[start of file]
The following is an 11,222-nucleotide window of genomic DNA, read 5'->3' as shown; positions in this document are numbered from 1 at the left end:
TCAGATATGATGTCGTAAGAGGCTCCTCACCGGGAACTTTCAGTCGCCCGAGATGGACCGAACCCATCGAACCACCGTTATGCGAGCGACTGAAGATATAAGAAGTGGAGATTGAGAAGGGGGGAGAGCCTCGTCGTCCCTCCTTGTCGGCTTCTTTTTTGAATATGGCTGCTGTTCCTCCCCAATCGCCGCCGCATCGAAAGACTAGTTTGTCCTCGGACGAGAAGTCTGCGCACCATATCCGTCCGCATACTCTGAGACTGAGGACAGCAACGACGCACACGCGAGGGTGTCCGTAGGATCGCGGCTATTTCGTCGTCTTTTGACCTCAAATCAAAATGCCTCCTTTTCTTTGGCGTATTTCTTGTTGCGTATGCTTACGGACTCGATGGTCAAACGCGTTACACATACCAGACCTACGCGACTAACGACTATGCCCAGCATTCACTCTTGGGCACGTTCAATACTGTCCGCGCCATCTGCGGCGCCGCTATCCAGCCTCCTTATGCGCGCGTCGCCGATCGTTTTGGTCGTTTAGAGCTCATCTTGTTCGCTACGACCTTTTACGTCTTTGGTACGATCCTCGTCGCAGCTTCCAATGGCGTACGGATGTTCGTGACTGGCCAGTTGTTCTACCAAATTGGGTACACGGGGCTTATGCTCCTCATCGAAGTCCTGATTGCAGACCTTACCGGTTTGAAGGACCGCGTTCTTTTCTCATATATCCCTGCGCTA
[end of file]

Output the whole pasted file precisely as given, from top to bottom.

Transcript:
The following is an 11,222-nucleotide window of genomic DNA, read 5'->3' as shown; positions in this document are numbered from 1 at the left end:
TCAGATATGATGTCGTAAGAGGCTCCTCACCGGGAACTTTCAGTCGCCCGAGATGGACCGAACCCATCGAACCACCGTTATGCGAGCGACTGAAGATATAAGAAGTGGAGATTGAGAAGGGGGGAGAGCCTCGTCGTCCCTCCTTGTCGGCTTCTTTTTTGAATATGGCTGCTGTTCCTCCCCAATCGCCGCCGCATCGAAAGACTAGTTTGTCCTCGGACGAGAAGTCTGCGCACCATATCCGTCCGCATACTCTGAGACTGAGGACAGCAACGACGCACACGCGAGGGTGTCCGTAGGATCGCGGCTATTTCGTCGTCTTTTGACCTCAAATCAAAATGCCTCCTTTTCTTTGGCGTATTTCTTGTTGCGTATGCTTACGGACTCGATGGTCAAACGCGTTACACATACCAGACCTACGCGACTAACGACTATGCCCAGCATTCACTCTTGGGCACGTTCAATACTGTCCGCGCCATCTGCGGCGCCGCTATCCAGCCTCCTTATGCGCGCGTCGCCGATCGTTTTGGTCGTTTAGAGCTCATCTTGTTCGCTACGACCTTTTACGTCTTTGGTACGATCCTCGTCGCAGCTTCCAATGGCGTACGGATGTTCGTGACTGGCCAGTTGTTCTACCAAATTGGGTACACGGGGCTTATGCTCCTCATCGAAGTCCTGATTGCAGACCTTACCGGTTTGAAGGACCGCGTTCTTTTCTCATATATCCCTGCGCTA